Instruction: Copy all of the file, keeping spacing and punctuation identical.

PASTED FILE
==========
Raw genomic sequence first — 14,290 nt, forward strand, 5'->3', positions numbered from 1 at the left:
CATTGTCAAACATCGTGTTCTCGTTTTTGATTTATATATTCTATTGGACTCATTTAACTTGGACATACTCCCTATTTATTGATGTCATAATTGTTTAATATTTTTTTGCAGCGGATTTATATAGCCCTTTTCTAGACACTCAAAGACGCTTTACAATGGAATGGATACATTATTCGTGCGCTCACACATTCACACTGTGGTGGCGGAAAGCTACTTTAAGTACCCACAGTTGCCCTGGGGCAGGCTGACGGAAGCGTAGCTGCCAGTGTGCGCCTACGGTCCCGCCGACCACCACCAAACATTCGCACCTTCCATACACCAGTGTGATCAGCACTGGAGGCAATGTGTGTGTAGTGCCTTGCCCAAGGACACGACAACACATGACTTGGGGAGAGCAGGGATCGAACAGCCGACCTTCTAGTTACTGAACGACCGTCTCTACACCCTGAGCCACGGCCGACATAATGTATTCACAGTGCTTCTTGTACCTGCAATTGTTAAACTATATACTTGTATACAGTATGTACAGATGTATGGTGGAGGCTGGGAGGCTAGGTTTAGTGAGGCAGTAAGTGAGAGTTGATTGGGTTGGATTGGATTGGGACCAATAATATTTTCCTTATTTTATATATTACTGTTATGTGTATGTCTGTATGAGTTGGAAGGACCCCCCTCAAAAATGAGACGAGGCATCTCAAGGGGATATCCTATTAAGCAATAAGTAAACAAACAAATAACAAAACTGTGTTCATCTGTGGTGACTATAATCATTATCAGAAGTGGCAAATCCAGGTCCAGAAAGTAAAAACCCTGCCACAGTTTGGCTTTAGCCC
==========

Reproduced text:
Raw genomic sequence first — 14,290 nt, forward strand, 5'->3', positions numbered from 1 at the left:
CATTGTCAAACATCGTGTTCTCGTTTTTGATTTATATATTCTATTGGACTCATTTAACTTGGACATACTCCCTATTTATTGATGTCATAATTGTTTAATATTTTTTTGCAGCGGATTTATATAGCCCTTTTCTAGACACTCAAAGACGCTTTACAATGGAATGGATACATTATTCGTGCGCTCACACATTCACACTGTGGTGGCGGAAAGCTACTTTAAGTACCCACAGTTGCCCTGGGGCAGGCTGACGGAAGCGTAGCTGCCAGTGTGCGCCTACGGTCCCGCCGACCACCACCAAACATTCGCACCTTCCATACACCAGTGTGATCAGCACTGGAGGCAATGTGTGTGTAGTGCCTTGCCCAAGGACACGACAACACATGACTTGGGGAGAGCAGGGATCGAACAGCCGACCTTCTAGTTACTGAACGACCGTCTCTACACCCTGAGCCACGGCCGACATAATGTATTCACAGTGCTTCTTGTACCTGCAATTGTTAAACTATATACTTGTATACAGTATGTACAGATGTATGGTGGAGGCTGGGAGGCTAGGTTTAGTGAGGCAGTAAGTGAGAGTTGATTGGGTTGGATTGGATTGGGACCAATAATATTTTCCTTATTTTATATATTACTGTTATGTGTATGTCTGTATGAGTTGGAAGGACCCCCCTCAAAAATGAGACGAGGCATCTCAAGGGGATATCCTATTAAGCAATAAGTAAACAAACAAATAACAAAACTGTGTTCATCTGTGGTGACTATAATCATTATCAGAAGTGGCAAATCCAGGTCCAGAAAGTAAAAACCCTGCCACAGTTTGGCTTTAGCCC